City girl's governess role a dream come true
AS A governess, she landed safely on a condemned outback airstrip, survived three-day-long dust storms and managed to keep in touch with her family through a once-a-week mail drop.
Quite the effort from an Adelaide city girl.
In the past four weeks, the Rural Weekly has profiled governesses working on remote properties, but this week we have taken a step back in time to speak with Vivienne McLauchlan, who reflected on her experience as a govie in the 1960s.
Now retired and living at Emu Park in central Queensland, Vivienne said she found it humorous knowing her modern-day counterparts stayed in touch through phones, social media and the internet - all things that were non-existent in her day.
Her journey to the bush started when she was 17.
"Growing up in the city, even though I had a wonderful childhood, I always hankered to go to the country,” she said.
"I always felt I was in the wrong place.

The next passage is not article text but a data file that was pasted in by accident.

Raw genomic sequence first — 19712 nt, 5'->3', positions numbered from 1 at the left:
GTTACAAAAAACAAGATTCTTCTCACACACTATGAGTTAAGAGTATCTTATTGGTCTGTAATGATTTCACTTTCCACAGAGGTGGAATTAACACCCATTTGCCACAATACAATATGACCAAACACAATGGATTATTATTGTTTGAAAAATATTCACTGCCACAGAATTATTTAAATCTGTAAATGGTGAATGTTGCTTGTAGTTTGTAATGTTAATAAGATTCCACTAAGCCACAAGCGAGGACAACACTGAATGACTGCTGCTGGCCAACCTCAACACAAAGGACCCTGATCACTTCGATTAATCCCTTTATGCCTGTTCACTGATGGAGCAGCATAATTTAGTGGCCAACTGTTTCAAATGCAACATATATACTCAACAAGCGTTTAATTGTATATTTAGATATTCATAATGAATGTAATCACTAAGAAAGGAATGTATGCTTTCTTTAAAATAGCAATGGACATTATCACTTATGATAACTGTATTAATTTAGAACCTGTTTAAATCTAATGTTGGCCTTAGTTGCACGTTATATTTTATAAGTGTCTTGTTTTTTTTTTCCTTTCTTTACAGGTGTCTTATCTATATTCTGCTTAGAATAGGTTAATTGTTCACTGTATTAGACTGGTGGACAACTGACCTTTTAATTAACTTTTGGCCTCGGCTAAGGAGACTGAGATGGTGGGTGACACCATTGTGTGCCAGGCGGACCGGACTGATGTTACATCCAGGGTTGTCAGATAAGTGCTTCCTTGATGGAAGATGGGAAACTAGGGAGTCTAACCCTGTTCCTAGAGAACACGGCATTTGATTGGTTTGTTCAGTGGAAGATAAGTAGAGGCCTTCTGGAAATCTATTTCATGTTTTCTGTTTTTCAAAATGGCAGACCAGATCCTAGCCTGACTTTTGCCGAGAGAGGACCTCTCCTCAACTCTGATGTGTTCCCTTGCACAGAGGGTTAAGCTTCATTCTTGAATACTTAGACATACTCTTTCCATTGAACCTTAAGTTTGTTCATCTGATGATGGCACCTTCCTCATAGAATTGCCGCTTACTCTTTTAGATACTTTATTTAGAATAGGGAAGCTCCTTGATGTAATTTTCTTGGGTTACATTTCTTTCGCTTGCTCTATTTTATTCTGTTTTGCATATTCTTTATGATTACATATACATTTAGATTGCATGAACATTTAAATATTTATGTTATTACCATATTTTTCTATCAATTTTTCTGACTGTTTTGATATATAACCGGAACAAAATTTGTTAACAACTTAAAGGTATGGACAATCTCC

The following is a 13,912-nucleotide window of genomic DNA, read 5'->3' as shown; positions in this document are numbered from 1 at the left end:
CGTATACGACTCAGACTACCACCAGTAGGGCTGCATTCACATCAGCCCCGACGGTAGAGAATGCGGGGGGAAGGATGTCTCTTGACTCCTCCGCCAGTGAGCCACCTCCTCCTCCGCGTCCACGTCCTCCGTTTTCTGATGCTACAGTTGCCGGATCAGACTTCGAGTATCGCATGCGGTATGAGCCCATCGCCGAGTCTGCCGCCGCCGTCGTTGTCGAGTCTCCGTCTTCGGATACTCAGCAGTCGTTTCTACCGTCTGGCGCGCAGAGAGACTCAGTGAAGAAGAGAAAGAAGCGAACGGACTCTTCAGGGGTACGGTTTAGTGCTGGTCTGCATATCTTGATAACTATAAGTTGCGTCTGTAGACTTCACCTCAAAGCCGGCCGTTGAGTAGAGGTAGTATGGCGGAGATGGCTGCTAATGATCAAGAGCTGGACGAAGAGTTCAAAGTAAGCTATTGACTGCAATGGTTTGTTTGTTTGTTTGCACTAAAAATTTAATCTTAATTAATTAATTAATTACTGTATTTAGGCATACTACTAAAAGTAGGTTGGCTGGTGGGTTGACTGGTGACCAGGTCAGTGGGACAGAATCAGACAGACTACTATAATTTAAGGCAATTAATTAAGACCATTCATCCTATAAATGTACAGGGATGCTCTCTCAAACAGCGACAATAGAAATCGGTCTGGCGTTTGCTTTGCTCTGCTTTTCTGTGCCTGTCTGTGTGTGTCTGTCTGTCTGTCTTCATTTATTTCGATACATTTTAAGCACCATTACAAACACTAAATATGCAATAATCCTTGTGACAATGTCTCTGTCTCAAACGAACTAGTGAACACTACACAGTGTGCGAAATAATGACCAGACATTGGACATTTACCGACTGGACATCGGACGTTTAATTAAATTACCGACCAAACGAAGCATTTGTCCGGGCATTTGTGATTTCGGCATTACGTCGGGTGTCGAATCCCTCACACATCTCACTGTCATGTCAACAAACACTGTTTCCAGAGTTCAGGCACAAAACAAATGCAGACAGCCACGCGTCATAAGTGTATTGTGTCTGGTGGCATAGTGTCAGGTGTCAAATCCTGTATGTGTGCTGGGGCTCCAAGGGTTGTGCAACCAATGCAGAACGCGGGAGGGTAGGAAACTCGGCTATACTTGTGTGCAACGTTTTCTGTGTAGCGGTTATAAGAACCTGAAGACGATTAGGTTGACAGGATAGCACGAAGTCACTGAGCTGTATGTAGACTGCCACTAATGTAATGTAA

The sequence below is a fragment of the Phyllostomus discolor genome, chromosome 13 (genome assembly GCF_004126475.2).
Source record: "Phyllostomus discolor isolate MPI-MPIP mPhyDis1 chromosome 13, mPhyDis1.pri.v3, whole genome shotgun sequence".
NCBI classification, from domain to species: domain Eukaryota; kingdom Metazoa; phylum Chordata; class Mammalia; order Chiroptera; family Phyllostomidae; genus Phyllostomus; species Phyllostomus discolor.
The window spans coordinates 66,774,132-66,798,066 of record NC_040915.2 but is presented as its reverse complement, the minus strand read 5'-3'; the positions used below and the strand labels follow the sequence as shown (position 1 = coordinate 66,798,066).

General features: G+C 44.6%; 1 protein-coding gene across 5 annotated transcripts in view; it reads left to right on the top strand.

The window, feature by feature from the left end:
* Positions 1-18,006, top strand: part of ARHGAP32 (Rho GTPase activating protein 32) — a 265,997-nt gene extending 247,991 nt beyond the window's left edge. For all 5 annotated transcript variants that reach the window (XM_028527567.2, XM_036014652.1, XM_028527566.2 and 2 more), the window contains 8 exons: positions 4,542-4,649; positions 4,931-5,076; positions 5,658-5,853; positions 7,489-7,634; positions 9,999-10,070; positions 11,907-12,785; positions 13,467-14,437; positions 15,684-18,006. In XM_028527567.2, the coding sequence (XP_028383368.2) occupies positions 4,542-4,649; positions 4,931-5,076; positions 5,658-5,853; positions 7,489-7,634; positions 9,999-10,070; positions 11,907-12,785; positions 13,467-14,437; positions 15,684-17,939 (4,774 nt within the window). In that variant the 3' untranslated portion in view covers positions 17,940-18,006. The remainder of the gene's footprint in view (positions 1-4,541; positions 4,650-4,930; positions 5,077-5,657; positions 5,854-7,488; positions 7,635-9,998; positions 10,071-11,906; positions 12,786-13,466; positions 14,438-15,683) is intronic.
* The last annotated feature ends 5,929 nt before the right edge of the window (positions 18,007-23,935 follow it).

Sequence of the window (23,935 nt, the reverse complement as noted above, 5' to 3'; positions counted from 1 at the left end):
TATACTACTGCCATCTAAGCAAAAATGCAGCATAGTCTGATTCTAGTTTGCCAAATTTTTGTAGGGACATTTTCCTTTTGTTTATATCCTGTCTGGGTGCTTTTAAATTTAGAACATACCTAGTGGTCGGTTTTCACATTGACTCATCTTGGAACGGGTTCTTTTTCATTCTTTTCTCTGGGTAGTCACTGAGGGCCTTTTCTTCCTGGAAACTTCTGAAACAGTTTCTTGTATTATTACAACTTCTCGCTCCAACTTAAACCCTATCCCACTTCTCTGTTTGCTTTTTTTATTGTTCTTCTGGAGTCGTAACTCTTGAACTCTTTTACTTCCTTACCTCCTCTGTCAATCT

"I just loved books about the country and I thought the only way I could go there was if I became a governess.”
After an interview with a country agency's agent in Adelaide, then being matched with a family, Viv found herself boarding her first ever flight to Port Lincoln.
"My family were all dubious about where I was going and what I was going to be doing,” she said.
"My mum actually thought I would have to take some tea, she thought they wouldn't even have a cup of tea for me.”
Meeting her new employees, George and Betty Schlink, Viv soon found her feet in the role and settled into teaching the eldest of the family's five children, Daryl and Julie.
"The children did their school work certain times of the day and then were allowed to go out and play,” she said.
"Then I would help the mum with the washing and looking after the other children.
"There was a six-year-old, five-year-old, three-year-old, two-year-old and a baby, so it was a real handful for her.”
Viv still has rich memories from this time.
"It was a real eye opener into country life,” she said.
"I was there for shearing time, and we would have tuna fishermen came to swap bags of crayfish for sheep.
"They told me to go and drown the crayfish, and I thought 'this is a city girl getting caught out, you can't drown crayfish, they live in the ocean'.